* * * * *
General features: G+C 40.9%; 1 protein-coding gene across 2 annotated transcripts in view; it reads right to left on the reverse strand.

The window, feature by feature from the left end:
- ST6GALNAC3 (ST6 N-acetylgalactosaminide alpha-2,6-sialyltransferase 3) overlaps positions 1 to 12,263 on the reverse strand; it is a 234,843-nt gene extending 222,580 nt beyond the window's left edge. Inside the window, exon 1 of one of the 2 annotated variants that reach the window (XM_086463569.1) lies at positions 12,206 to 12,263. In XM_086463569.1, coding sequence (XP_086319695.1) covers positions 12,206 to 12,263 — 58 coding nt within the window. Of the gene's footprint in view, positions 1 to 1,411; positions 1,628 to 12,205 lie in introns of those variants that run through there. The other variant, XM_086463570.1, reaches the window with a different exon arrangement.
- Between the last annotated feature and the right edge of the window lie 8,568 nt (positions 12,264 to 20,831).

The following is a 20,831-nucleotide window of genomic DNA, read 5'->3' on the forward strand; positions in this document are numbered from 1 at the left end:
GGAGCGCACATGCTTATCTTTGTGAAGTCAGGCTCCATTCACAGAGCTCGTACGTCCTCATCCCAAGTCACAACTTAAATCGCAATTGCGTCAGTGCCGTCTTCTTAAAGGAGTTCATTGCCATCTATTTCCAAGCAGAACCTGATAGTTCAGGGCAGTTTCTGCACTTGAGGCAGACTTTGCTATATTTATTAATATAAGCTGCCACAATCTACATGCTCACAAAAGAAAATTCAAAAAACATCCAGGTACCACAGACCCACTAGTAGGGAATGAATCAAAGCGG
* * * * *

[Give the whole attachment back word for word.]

General features: G+C 40.9%; 1 protein-coding gene across 2 annotated transcripts in view; it reads right to left on the reverse strand.

The window, feature by feature from the left end:
- ST6GALNAC3 (ST6 N-acetylgalactosaminide alpha-2,6-sialyltransferase 3) overlaps positions 1 to 12,263 on the reverse strand; it is a 234,843-nt gene extending 222,580 nt beyond the window's left edge. Inside the window, exon 1 of one of the 2 annotated variants that reach the window (XM_086463569.1) lies at positions 12,206 to 12,263. In XM_086463569.1, coding sequence (XP_086319695.1) covers positions 12,206 to 12,263 — 58 coding nt within the window. Of the gene's footprint in view, positions 1 to 1,411; positions 1,628 to 12,205 lie in introns of those variants that run through there. The other variant, XM_086463570.1, reaches the window with a different exon arrangement.
- Between the last annotated feature and the right edge of the window lie 8,568 nt (positions 12,264 to 20,831).

The following is a 20,831-nucleotide window of genomic DNA, read 5'->3' on the forward strand; positions in this document are numbered from 1 at the left end:
GGAGCGCACATGCTTATCTTTGTGAAGTCAGGCTCCATTCACAGAGCTCGTACGTCCTCATCCCAAGTCACAACTTAAATCGCAATTGCGTCAGTGCCGTCTTCTTAAAGGAGTTCATTGCCATCTATTTCCAAGCAGAACCTGATAGTTCAGGGCAGTTTCTGCACTTGAGGCAGACTTTGCTATATTTATTAATATAAGCTGCCACAATCTACATGCTCACAAAAGAAAATTCAAAAAACATCCAGGTACCACAGACCCACTAGTAGGGAATGAATCAAAGCGG